Global Agriculture & Food Security Program

FY2017 Funding Recommendation:  
$43 million


Funding History


       President's FY2017 Request   

       InterAction's FY2017 Recommendation

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 Key Facts

  • GAFSP has already reached approximately 3.5 million beneficiaries, mainly smallholder farmers and their families, and is expected to improve the incomes and food security of more than 10 million beneficiaries overall.

  • GAFSP has allocated $1 billion to country-led agriculture investment in 30 countries.

  • U.S. contributions to GAFSP have already leveraged donations from nine other donors.

  • Over half of GAFSP projects support improved nutrition and one-third of project beneficiaries are women.

  • Project highlights: In Bangladesh fish production has increased 50%, in Rwanda farmer incomes have improved five-fold, and in Togo rice yields have increased 30%.

The Global Agriculture and Food Security Program (GAFSP), a trust fund managed by the World Bank, provides predictable, transparent, long-term investments to increase agricultural production, link farmers to markets, reduce risk and vulnerability, improve rural livelihoods, and provide technical assistance to governments. GAFSP includes both a public sector and a private sector financing window. The public sector window assists with strategic country or regional-led programs resulting from sector-wide country and/or regional consultations and planning exercises. The private sector window supports private sector activities for improving agricultural development and food security by providing long- and short-term loans, credit guarantees, and equity.

GAFSP expects that current and planned projects will help over 10 million smallholder farmers and their families improve their income and food security. Agriculture growth is 2-4 times more effective at reducing poverty than growth in any other sector. Smallholder farmers are the largest private sector investors in developing country agriculture, and targeted public investments remain critical to supporting them in reaching their productive potential.

In October 2012, the U.S. pledged to contribute $1 to GAFSP for every $2 from other donors. This pledge leverages donations from other donor countries, as U.S. contributions to GAFSP have successfully done in the past. In 2015, the U.S. fully funded its original pledge. Going into 2016, donor countries are currently renewing pledges to the GAFSP, and a U.S. contribution of $43 million in FY2017 will maintain the same level of funding from FY2016 and demonstrate continued U.S. leadership in global food and nutrition security programming.

Success Story

GAFSP Project Transforms Lives and Sustainability for Fishing Communities in Togo

Abla Akoda lives in Agbonou, a fishing village surrounding the Nangbeto Dam in Togo in West Africa, where she is a fish trader but has often struggled to keep the fish she sold fresh. Without access to refrigeration she would either have to rely on the weather or spend her meager savings to buy expensive ice. But since the Global Agriculture and Food Security Program (GAFSP) began investing in her community she is no longer struggling. “With the ice making equipment that we got from the project, my activity has improved and so has my income,” Abla explained.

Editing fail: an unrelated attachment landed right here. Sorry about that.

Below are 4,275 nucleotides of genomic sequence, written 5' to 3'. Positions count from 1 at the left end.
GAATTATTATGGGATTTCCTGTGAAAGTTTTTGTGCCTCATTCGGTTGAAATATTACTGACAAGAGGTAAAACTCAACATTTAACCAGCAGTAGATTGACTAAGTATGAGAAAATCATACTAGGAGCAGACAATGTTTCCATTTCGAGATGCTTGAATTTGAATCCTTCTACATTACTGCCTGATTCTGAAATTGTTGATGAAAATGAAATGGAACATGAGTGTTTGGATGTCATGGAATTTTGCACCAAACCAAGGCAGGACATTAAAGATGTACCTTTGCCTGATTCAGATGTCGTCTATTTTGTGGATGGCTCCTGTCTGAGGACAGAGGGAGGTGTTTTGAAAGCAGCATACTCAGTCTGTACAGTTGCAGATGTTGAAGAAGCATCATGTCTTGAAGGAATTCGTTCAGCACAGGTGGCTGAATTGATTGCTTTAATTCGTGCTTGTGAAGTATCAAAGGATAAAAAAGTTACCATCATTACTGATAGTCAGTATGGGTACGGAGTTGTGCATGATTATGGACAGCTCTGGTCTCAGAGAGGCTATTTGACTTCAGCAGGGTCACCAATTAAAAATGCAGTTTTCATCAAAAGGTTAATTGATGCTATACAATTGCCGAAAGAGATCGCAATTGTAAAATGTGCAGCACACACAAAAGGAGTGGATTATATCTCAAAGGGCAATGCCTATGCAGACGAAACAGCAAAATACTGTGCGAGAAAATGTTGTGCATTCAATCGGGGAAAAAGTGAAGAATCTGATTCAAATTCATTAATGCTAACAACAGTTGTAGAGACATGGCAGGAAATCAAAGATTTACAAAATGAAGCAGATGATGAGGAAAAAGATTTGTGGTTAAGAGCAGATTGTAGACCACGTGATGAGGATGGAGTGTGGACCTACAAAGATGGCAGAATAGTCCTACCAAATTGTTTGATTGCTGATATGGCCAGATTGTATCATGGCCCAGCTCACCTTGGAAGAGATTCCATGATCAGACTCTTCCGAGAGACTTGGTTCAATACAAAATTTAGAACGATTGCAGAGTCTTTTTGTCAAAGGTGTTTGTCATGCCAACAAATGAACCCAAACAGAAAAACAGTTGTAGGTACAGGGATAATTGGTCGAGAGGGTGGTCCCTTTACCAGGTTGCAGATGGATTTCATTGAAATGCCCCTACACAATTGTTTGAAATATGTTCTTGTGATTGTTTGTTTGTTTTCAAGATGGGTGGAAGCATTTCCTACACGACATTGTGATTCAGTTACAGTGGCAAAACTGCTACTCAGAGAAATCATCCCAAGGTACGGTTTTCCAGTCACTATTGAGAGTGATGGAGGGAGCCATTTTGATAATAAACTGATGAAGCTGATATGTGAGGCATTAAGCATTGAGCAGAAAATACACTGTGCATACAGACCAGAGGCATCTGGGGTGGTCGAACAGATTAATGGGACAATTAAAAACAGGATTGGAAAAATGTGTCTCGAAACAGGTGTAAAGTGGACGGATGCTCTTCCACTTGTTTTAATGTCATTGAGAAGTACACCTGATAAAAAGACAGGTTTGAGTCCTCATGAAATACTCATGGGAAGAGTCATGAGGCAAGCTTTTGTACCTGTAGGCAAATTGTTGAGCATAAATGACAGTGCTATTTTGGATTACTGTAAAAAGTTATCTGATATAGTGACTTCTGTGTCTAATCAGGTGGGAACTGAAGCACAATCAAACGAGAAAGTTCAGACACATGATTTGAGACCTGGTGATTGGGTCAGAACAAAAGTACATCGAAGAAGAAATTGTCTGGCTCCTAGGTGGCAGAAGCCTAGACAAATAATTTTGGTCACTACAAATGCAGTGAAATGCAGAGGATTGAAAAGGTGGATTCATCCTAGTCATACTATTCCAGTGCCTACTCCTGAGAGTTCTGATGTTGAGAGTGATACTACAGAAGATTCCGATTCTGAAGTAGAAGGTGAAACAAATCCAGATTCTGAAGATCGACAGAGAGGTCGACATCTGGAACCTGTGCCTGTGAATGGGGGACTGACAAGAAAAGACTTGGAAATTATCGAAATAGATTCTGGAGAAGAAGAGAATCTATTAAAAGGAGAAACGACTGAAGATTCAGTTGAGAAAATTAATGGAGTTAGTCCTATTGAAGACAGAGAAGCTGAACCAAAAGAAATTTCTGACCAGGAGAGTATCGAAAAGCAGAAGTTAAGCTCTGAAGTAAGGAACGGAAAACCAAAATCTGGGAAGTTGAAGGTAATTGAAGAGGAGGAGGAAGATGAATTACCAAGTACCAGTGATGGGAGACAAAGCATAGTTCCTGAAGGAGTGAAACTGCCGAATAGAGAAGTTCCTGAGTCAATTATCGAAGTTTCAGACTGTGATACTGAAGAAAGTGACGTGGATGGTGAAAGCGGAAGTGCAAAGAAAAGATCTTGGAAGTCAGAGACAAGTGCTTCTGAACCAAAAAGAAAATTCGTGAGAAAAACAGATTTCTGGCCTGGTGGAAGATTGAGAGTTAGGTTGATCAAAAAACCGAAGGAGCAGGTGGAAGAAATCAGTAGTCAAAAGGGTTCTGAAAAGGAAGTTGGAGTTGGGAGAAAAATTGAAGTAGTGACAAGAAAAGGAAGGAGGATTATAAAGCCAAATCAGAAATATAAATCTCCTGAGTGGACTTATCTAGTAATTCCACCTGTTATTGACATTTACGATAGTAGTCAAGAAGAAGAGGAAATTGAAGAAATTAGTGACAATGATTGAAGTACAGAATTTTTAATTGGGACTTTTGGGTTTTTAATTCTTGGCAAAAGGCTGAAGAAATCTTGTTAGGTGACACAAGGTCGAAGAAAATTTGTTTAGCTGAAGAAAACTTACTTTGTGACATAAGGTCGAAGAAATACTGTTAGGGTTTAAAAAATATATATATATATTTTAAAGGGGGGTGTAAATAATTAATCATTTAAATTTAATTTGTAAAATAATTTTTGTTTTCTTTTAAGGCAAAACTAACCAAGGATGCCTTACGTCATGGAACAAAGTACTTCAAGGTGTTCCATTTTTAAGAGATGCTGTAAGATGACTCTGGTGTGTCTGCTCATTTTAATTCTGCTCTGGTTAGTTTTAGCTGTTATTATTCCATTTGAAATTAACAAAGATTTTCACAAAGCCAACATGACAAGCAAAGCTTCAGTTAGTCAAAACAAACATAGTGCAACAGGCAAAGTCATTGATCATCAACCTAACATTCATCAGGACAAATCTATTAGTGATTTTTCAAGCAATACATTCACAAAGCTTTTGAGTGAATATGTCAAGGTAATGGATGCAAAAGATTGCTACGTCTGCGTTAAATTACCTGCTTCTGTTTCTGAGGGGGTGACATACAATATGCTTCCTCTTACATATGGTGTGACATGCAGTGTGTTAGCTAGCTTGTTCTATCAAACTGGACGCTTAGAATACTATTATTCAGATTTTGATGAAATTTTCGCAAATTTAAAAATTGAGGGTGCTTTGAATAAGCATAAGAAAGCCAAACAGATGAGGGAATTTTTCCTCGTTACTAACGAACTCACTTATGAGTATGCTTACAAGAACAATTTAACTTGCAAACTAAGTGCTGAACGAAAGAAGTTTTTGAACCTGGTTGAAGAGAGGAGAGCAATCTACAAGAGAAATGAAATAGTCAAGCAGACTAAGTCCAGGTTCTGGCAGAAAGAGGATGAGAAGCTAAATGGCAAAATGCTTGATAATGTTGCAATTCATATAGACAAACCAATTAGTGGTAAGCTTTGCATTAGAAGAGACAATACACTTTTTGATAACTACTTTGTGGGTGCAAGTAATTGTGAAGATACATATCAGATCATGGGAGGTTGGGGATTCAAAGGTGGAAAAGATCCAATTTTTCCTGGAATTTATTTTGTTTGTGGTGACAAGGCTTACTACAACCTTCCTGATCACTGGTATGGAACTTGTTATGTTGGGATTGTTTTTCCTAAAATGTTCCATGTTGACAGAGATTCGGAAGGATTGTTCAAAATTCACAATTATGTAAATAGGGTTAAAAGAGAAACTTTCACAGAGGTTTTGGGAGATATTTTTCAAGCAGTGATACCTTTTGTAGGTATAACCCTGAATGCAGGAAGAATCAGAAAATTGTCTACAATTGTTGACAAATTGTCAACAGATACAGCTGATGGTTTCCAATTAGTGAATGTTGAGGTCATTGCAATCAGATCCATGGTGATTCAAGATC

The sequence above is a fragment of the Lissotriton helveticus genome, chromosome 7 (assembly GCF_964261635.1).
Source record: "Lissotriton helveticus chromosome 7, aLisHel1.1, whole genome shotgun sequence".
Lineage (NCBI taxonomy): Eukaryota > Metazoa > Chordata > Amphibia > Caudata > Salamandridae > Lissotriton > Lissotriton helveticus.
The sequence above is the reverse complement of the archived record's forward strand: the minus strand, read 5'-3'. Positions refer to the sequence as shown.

Like Abla, hundreds of fishermen and fish traders in nearby villages have been supported with equipment and trainings through the Agricultural Sector Support Project (PASA), a 5-year national agricultural development initiative of the government of Togo. The $53.9-million initiative works to improve the productive capacity of food producers across Togo, including 60,000 farmers, 13,000 livestock raisers, 1,600 fishermen, and 500 fish traders. One-third of the funding for the initiative is provided by GAFSP.

Like Abla, 40% of the PASA beneficiaries are women and youth who often have the most difficulty accessing resources and credit for agricultural production and processing. In Togo, women are traditionally in charge of buying the fish from the fishermen to prepare them for market, either as smoked, fried, or fresh fish. The PASA initiative has supported women’s cooperatives with equipment and training to help them improve their ongoing activities and increase their income. For example, the 25-member cooperative Katche-ire, of which Abla Akoda is a member, purchased two ice-making machines, a freezer, and ice boxes using a combination of the cooperative's own funds and financial support from the PASA to improve hygiene and ensure a continuous cold chain for fresh fish. PASA's support to women in the fish sector in Nangbeto is already producing concrete results: “I have been able to build a permanent house in which I now live with my children,” says Abla.

The support provided for Nangbeto fishermen targets both income generation and sustainability. A new guard patrol that includes fishermen from all five Nangbeto fishing communities ensures that the fishermen use the large-meshed nets distributed through the project and discontinue previous practices that endangered fish eggs and the lake’s biodiversity. In addition, training on livestock rearing and the distribution of hens, roosters, and materials to build improved poultry houses both encourages fishermen to respect the 3-month period of biological rest that is required to preserve the lake’s fish population while also developing a new income generating activity.


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